Bob Inksetter used to work in a fancy kitchen, whipping up tasty meals that would make your mouth water.  He was passionate about food, but woke up one day and felt that he needed more.  He wanted to give back, to make a difference and help change lives. So; he took a leap of faith and enrolled in a Community and Developmental service worker program, graduated, started working and hasn’t looked back since.  

“As a chef I hit the wall with no upward movement that I could see in my career.  I was looking for a change and wanted something more fulfilling with more mobility.  I asked myself, What’s my purpose?  How do I want to leave the world?  I knew that when I checked out I wanted to leave the world a little bit better…I guess it was an age thing, but I knew I could do something fulfilling.”

Being a Community and/or Developmental service worker is a calling. It’s a passion for helping people from all walks of life and a desire to make a direct impact on people’s lives. The paycheque isn’t six figures but the job satisfaction is second to none.

Inksetter works as a family support worker at the Good Sheppard in Hamilton, ON.  His main focus is homelessness; helping his clients find housing after difficult situations. The Good Sheppard is the only family shelter in Hamilton meaning that they help with shelter for families that have a mother, father and children or a father led family. 

“It’s the only option for dads,” Inksetter says, “so that’s kind of sad and yet cool to be a part of at the same time.”

“I’m not gonna lie,” Inksetter comments, “there are days it is really tough,” but he then went on to say that one day in particular will always stand out to him.  

“We were helping this really young family try to find housing.  The mom was only 16 and the dad was 18.  They had experienced a lot of trauma and barriers, but they just wanted to live as a family.  It took a long time, but eventually we got them a house.  Our whole office had a celebration, lots of high fives were passed around.  It was a great day to be able to give them a start.”

Lindsay Riehl, who considers herself a human services advocate, has worked as a community service worker for a decade.

“You have to have a really strong will and you need to know your limits,” she explains.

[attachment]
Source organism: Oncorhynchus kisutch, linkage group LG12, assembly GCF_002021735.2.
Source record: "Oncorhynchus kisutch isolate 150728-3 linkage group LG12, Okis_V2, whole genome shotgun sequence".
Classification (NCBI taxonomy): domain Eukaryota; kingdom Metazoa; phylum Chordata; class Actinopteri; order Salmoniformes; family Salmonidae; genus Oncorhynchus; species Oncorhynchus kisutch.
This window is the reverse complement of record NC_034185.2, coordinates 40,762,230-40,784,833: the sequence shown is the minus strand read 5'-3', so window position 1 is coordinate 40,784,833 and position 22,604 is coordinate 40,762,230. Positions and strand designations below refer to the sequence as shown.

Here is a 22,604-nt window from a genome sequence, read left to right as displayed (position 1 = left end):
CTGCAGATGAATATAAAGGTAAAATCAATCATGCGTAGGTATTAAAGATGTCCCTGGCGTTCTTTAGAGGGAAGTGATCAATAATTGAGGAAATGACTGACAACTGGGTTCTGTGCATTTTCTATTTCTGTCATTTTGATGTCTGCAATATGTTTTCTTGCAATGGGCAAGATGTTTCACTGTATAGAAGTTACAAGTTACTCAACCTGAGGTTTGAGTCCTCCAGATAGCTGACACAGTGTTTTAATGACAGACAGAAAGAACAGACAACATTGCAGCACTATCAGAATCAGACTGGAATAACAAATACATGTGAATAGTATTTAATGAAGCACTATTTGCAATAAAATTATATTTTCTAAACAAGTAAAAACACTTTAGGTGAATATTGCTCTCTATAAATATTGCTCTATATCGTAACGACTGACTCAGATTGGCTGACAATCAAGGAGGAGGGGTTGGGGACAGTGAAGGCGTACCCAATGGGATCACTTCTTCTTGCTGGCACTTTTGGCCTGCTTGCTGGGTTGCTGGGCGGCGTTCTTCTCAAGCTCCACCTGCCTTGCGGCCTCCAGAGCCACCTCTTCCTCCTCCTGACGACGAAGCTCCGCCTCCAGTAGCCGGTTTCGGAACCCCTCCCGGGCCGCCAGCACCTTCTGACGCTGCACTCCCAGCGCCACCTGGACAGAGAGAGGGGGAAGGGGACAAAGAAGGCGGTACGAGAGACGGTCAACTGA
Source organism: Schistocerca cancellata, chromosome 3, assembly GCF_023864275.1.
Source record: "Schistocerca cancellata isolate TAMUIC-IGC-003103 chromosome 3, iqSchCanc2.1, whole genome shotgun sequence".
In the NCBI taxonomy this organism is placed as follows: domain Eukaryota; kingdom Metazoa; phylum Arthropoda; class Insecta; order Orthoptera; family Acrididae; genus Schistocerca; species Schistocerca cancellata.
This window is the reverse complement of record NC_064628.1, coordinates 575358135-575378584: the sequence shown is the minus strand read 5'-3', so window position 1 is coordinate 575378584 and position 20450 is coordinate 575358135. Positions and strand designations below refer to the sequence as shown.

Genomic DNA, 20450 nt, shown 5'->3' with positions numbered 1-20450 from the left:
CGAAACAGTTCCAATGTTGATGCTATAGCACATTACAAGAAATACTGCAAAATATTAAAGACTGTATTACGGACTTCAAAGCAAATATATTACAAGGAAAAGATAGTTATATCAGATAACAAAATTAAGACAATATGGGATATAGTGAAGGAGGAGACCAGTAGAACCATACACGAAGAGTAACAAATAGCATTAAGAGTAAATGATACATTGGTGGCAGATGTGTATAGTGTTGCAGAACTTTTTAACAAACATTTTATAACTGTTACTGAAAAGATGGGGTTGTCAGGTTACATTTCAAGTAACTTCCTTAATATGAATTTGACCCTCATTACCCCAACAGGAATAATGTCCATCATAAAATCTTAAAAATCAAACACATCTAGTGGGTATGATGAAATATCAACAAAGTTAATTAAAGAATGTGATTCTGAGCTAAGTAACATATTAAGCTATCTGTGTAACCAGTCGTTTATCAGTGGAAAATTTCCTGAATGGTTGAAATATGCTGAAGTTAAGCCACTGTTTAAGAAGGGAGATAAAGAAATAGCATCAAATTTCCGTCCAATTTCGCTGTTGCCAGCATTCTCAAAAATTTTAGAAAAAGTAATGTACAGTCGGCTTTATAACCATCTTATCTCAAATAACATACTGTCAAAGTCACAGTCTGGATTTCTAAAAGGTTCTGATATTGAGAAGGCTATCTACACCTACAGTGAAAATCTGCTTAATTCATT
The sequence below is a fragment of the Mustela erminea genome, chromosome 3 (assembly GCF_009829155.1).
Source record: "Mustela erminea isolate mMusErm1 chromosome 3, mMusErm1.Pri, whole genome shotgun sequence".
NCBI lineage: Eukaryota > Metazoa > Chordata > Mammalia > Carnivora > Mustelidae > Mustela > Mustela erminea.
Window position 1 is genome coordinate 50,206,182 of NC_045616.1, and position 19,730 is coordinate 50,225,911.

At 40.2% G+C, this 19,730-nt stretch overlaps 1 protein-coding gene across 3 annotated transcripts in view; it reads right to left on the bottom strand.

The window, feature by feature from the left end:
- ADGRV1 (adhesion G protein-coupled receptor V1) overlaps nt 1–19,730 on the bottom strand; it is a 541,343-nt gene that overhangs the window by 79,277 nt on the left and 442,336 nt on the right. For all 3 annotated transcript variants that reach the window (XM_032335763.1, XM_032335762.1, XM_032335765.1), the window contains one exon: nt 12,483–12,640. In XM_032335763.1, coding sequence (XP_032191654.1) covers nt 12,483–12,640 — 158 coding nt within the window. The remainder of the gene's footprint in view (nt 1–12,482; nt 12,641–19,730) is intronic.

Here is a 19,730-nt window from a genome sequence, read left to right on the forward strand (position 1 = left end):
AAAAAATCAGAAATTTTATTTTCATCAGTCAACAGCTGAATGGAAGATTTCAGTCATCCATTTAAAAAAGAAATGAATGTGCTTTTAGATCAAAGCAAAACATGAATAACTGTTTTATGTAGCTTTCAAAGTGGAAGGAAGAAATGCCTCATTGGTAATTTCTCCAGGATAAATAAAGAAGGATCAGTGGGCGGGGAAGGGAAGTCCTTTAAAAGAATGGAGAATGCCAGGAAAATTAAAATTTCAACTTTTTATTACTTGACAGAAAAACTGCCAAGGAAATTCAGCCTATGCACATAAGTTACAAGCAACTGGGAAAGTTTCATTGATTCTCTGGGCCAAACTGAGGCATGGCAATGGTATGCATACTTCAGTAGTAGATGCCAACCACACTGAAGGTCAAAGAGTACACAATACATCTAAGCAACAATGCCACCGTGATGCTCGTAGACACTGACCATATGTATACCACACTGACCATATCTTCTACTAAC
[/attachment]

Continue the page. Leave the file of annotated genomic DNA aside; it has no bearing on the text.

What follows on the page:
“You understand how lucky you are because after a hard day, least we can it behind and go home to our families, eat a meal and turn on the tv to unwind; something that our clients don’t usually have the means to do. It can be hard to see the situations people are living in, but you just learn to turn it off as a professional,” Riehl explains.

Riehl worked most of her career with brain injury patients; helping them to integrate back into the world and get back on their feet. 

 “When I can walk into a room, sense my client’s mood and diffuse a situation, I find that very rewarding,” she explains.

Riehl has since moved on to the developmental side of service work helping people with physical, mental or intellectual development disabilities function better in the classroom, at work or in their day-to-day life and is enjoying the change.  

“There is so much room for growth,” she explains, “New techniques, new ways to get involved in making positive change, there are so many possibilities.”

Riehl admits that there are hard days, but the bottom line is that there are many more days that you can go home knowing you have made a real difference.

Both Inksetter and Riehl admit that one down side to service work is burn out, it can be so hard to leave the work at work, but you learn to compartmentalize your emotions and do what needs to be done during working hours only. 

If you can identify with both Inksetter and Riehl as being someone who wakes up thinking, “How am I going to make this world just a little bit better for someone else today?”, then you are definitely the type of person who would excel in a career as Community and/or Developmental Service Worker, click here to learn more